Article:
My father insisted that we sing songs together after Friday night dinner, as a family. But, he didn’t believe in normal limitations, like that a baritone might struggle to hit a glass-shattering high note. He refused to choose a key that everyone, including him, would be comfortable with, and he didn’t care about the quality of the note when he was done with it. He could rip it and strangle it, and drown the note in coughing, but if he hit that note, even for a second, he’d won.

And he did not like competition. He didn’t want me to practice singing between voice lessons. He would complain that I was “caterwauling,” even if I practiced in my room with the door closed. He’d complain about the money Mom was spending on my lessons. And eventually, he made it clear that he believed in the ban on kol isha – the voice of a woman – that we’d learned at school. I could sing at home, but it would be unacceptable to allow my voice to be heard by men outside of the family. He believed that singing, for a woman, is a salacious, sexually provocative act, and if I do it, I am a whore.

Unfortunately, around the same time as I was getting used to my voice lessons, we had a guest speaker at my orthodox Jewish school. Only the girls were invited to the gym to listen to her. She performed for us first, doing her own version of beat boxing, using her mouth like a drum and her hands as tambourines. The things she could do, the sounds she could create with no musical instruments to back her up, were incredible. There was something like bird song about her voice, as if she was born with these songs in her body and she just had to release them. She wasn’t just hitting notes, she was putting spin on them, like a tennis player, top spin and back spin, hollow sounds and full sounds, cold and warm, shivery and strident, all from one voice. I wanted her to be my teacher.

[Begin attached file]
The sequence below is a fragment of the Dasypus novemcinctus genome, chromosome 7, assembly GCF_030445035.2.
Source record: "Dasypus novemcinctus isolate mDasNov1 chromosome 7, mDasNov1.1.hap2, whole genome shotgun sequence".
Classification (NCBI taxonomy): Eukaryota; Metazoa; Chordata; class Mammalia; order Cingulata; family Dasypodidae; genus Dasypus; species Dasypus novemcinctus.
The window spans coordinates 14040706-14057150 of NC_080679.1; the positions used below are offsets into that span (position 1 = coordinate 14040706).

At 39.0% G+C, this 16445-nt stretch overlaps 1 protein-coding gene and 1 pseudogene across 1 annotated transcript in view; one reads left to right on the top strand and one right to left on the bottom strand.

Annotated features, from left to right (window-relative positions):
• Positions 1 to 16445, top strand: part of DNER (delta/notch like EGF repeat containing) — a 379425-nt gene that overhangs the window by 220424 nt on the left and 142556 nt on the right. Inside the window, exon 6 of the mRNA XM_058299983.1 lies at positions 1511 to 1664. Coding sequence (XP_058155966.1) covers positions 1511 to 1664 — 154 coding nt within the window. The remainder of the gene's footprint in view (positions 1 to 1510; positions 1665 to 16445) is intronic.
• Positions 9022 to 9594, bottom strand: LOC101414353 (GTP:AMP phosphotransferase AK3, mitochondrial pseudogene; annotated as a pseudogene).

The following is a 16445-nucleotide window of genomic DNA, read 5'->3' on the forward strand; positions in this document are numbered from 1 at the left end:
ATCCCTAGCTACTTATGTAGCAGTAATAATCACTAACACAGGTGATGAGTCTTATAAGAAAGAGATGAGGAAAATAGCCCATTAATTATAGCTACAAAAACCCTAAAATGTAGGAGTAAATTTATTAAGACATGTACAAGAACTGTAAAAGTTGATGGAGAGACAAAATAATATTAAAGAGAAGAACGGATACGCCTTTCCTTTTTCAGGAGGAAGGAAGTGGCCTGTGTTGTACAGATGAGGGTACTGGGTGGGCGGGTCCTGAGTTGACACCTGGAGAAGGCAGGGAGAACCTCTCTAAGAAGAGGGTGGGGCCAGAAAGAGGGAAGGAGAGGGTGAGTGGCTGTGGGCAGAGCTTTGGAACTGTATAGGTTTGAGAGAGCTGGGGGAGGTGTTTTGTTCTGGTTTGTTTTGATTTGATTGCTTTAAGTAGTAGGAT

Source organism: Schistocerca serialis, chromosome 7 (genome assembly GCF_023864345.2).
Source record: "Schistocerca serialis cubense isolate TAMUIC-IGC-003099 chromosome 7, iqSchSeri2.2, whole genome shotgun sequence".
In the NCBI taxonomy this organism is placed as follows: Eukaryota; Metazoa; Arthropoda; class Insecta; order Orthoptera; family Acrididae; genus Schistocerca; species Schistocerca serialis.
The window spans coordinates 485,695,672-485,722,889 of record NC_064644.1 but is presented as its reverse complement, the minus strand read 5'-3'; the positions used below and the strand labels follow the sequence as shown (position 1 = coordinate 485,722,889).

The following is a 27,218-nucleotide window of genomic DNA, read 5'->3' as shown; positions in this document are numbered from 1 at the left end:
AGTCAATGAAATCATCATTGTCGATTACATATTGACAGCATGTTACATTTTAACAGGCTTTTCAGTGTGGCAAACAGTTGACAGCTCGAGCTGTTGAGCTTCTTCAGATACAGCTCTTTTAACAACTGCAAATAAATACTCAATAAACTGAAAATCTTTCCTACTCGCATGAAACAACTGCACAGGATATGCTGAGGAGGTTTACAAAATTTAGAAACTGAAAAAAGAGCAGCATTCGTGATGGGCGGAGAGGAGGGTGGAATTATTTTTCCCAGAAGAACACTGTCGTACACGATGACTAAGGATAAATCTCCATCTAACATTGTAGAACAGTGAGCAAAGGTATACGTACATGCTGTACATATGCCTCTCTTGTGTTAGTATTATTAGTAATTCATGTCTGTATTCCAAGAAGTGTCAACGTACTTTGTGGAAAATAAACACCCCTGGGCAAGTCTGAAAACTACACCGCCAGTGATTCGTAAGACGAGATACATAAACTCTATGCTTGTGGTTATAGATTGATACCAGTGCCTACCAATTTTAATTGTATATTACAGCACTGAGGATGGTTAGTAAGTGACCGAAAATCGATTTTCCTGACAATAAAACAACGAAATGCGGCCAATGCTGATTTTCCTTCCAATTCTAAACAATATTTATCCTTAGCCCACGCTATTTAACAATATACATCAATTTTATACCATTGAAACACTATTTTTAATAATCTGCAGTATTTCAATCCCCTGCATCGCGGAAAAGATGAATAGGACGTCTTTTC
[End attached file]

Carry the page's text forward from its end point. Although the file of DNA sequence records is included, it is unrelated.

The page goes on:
After her performance, she told us that she’d been a voice student at a prestigious conservatory, training for a professional music career, when she started to visit Chabad (a Chasidic Jewish outreach group) on the weekends. She gradually became more and more religious, until it became clear that as a religious Jewish woman she could never sing in front of men. She’d pieced together a career as a speaker, and sold her music to strictly female audiences. Her message was clear: being religious comes first, before anything else you might want, or love, or need in life.

Her visit haunted me. I didn’t stop singing altogether, but I felt her hand tightening around my throat.

My black lab mix, Dina, came along when I was sixteen years old, and she was a singer too. You had to hit a certain note, something in the howl-range, and that would set her off. Her pitch was pretty good and she could sing a nice clear note or series of notes, but she didn’t seem to enjoy it. She seemed like a button had been pressed in her brain and she had to sing, and had no control over it, and no choice. She seemed relieved when the singing stopped, as if it had taken so much out of her and now she could rest in silence.

Dina as a puppy.

Dina as a puppy.